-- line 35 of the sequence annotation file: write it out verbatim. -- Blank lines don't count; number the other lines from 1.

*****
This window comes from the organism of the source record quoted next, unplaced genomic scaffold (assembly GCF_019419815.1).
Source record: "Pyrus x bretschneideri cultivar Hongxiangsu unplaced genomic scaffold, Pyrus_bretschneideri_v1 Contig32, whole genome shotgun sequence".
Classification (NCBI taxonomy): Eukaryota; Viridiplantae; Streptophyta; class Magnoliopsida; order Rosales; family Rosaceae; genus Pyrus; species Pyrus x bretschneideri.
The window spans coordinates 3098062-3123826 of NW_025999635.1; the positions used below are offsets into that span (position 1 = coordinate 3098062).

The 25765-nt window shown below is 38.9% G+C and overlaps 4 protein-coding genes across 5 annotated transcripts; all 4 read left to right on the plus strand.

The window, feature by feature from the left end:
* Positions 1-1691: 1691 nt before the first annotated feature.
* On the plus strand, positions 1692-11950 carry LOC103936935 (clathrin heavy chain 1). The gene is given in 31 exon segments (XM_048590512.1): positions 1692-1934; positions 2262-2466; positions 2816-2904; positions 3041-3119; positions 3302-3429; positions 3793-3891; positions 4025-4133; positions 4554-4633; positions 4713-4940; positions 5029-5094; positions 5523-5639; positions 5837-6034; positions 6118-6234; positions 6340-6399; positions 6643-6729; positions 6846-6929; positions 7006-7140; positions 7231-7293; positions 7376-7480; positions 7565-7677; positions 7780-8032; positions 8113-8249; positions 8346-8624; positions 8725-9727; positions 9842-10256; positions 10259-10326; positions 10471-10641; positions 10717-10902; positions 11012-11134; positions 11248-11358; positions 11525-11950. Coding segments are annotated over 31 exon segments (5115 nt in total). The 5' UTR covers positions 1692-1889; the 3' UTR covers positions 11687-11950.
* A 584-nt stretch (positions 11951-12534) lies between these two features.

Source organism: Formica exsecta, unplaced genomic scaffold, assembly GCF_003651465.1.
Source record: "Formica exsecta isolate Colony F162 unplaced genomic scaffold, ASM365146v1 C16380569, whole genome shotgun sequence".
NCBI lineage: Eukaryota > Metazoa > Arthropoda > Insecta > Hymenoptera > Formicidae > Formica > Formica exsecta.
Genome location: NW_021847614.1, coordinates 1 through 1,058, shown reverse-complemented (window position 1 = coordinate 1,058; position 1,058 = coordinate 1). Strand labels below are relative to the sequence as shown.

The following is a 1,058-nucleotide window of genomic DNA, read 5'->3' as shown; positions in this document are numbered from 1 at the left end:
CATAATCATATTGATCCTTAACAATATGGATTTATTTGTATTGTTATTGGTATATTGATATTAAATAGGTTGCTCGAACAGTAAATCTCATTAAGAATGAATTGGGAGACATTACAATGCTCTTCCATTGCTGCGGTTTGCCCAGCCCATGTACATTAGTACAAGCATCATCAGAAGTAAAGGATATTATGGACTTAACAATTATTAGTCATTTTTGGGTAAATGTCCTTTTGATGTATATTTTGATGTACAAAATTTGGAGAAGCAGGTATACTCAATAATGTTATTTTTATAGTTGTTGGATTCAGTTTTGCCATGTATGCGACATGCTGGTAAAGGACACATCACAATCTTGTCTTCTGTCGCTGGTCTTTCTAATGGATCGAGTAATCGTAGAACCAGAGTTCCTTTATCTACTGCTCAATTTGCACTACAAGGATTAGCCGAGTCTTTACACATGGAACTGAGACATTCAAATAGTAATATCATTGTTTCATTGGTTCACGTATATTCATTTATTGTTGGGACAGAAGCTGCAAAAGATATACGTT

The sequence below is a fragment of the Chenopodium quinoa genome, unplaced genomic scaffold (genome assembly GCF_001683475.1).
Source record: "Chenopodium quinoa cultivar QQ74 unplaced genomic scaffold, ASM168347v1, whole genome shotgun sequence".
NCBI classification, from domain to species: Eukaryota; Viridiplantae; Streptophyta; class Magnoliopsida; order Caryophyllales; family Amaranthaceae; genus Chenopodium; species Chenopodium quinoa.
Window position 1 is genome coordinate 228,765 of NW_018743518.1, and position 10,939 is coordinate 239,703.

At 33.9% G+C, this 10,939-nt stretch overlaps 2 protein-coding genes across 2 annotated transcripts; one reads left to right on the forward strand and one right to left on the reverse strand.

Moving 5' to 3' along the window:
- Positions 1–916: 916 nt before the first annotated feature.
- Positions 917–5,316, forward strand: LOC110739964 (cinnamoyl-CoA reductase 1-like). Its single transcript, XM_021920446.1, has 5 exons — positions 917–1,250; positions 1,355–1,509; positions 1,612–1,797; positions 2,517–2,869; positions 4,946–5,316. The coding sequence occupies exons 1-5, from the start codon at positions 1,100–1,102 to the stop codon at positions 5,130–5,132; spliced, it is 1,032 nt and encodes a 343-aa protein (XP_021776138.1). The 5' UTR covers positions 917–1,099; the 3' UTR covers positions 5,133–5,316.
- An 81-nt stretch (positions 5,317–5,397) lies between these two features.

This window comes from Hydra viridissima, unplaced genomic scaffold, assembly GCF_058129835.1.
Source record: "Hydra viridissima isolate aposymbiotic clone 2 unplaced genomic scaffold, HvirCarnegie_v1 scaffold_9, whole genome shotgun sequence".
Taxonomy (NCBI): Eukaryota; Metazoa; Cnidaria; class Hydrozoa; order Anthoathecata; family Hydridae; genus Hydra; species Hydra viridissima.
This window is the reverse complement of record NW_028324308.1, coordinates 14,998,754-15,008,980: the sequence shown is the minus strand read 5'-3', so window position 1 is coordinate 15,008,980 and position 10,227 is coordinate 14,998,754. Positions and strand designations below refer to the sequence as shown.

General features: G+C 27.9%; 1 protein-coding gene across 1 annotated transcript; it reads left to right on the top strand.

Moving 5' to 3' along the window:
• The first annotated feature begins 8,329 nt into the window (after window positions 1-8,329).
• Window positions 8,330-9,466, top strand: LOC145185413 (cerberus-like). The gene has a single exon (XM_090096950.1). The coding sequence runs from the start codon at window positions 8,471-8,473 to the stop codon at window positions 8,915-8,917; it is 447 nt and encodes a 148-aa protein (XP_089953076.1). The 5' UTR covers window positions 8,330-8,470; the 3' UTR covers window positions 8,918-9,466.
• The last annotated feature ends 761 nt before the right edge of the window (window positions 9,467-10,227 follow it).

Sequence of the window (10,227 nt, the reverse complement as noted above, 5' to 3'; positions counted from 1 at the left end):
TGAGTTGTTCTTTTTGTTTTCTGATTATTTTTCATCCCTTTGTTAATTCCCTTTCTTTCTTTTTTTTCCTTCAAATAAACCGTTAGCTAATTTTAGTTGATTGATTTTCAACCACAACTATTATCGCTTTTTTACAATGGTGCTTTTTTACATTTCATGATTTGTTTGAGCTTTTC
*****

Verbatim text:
TGAGTTGTTCTTTTTGTTTTCTGATTATTTTTCATCCCTTTGTTAATTCCCTTTCTTTCTTTTTTTTCCTTCAAATAAACCGTTAGCTAATTTTAGTTGATTGATTTTCAACCACAACTATTATCGCTTTTTTACAATGGTGCTTTTTTACATTTCATGATTTGTTTGAGCTTTTC